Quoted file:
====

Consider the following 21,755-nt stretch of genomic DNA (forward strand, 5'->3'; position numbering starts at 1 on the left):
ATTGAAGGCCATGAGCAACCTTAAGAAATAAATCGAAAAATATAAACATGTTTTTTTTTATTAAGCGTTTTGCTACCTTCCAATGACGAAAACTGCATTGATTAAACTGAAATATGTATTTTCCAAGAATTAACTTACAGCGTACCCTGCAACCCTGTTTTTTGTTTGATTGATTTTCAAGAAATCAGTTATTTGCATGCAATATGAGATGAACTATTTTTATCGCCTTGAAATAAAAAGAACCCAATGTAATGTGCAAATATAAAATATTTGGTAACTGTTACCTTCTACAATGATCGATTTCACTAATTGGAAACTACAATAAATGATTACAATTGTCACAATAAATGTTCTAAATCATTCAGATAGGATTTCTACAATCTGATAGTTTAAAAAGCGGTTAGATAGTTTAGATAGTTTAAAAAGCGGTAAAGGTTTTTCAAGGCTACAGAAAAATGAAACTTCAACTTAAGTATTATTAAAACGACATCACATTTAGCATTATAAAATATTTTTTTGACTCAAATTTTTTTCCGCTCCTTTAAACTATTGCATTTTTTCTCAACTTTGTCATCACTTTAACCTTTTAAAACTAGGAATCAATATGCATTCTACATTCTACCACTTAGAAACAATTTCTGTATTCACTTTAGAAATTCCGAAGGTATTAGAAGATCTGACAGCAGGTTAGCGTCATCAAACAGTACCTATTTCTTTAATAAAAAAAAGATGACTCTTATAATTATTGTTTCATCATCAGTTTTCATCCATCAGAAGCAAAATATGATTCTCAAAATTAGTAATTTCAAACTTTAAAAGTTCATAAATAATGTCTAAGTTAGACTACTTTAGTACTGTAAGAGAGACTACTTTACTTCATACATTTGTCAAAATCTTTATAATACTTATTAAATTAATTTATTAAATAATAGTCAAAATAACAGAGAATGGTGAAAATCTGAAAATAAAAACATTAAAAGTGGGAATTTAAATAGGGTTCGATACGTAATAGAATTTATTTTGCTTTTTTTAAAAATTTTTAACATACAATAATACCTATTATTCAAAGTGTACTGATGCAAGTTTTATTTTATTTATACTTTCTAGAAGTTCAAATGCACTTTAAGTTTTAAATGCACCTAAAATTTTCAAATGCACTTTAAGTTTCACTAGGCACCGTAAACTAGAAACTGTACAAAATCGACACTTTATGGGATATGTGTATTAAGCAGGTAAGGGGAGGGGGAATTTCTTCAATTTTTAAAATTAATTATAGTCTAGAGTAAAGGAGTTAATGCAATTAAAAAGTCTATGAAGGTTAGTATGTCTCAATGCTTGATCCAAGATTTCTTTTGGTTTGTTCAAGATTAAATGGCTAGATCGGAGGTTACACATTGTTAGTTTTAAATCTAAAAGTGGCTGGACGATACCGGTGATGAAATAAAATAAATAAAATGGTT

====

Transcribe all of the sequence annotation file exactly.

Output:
Consider the following 21,755-nt stretch of genomic DNA (forward strand, 5'->3'; position numbering starts at 1 on the left):
ATTGAAGGCCATGAGCAACCTTAAGAAATAAATCGAAAAATATAAACATGTTTTTTTTTATTAAGCGTTTTGCTACCTTCCAATGACGAAAACTGCATTGATTAAACTGAAATATGTATTTTCCAAGAATTAACTTACAGCGTACCCTGCAACCCTGTTTTTTGTTTGATTGATTTTCAAGAAATCAGTTATTTGCATGCAATATGAGATGAACTATTTTTATCGCCTTGAAATAAAAAGAACCCAATGTAATGTGCAAATATAAAATATTTGGTAACTGTTACCTTCTACAATGATCGATTTCACTAATTGGAAACTACAATAAATGATTACAATTGTCACAATAAATGTTCTAAATCATTCAGATAGGATTTCTACAATCTGATAGTTTAAAAAGCGGTTAGATAGTTTAGATAGTTTAAAAAGCGGTAAAGGTTTTTCAAGGCTACAGAAAAATGAAACTTCAACTTAAGTATTATTAAAACGACATCACATTTAGCATTATAAAATATTTTTTTGACTCAAATTTTTTTCCGCTCCTTTAAACTATTGCATTTTTTCTCAACTTTGTCATCACTTTAACCTTTTAAAACTAGGAATCAATATGCATTCTACATTCTACCACTTAGAAACAATTTCTGTATTCACTTTAGAAATTCCGAAGGTATTAGAAGATCTGACAGCAGGTTAGCGTCATCAAACAGTACCTATTTCTTTAATAAAAAAAAGATGACTCTTATAATTATTGTTTCATCATCAGTTTTCATCCATCAGAAGCAAAATATGATTCTCAAAATTAGTAATTTCAAACTTTAAAAGTTCATAAATAATGTCTAAGTTAGACTACTTTAGTACTGTAAGAGAGACTACTTTACTTCATACATTTGTCAAAATCTTTATAATACTTATTAAATTAATTTATTAAATAATAGTCAAAATAACAGAGAATGGTGAAAATCTGAAAATAAAAACATTAAAAGTGGGAATTTAAATAGGGTTCGATACGTAATAGAATTTATTTTGCTTTTTTTAAAAATTTTTAACATACAATAATACCTATTATTCAAAGTGTACTGATGCAAGTTTTATTTTATTTATACTTTCTAGAAGTTCAAATGCACTTTAAGTTTTAAATGCACCTAAAATTTTCAAATGCACTTTAAGTTTCACTAGGCACCGTAAACTAGAAACTGTACAAAATCGACACTTTATGGGATATGTGTATTAAGCAGGTAAGGGGAGGGGGAATTTCTTCAATTTTTAAAATTAATTATAGTCTAGAGTAAAGGAGTTAATGCAATTAAAAAGTCTATGAAGGTTAGTATGTCTCAATGCTTGATCCAAGATTTCTTTTGGTTTGTTCAAGATTAAATGGCTAGATCGGAGGTTACACATTGTTAGTTTTAAATCTAAAAGTGGCTGGACGATACCGGTGATGAAATAAAATAAATAAAATGGTT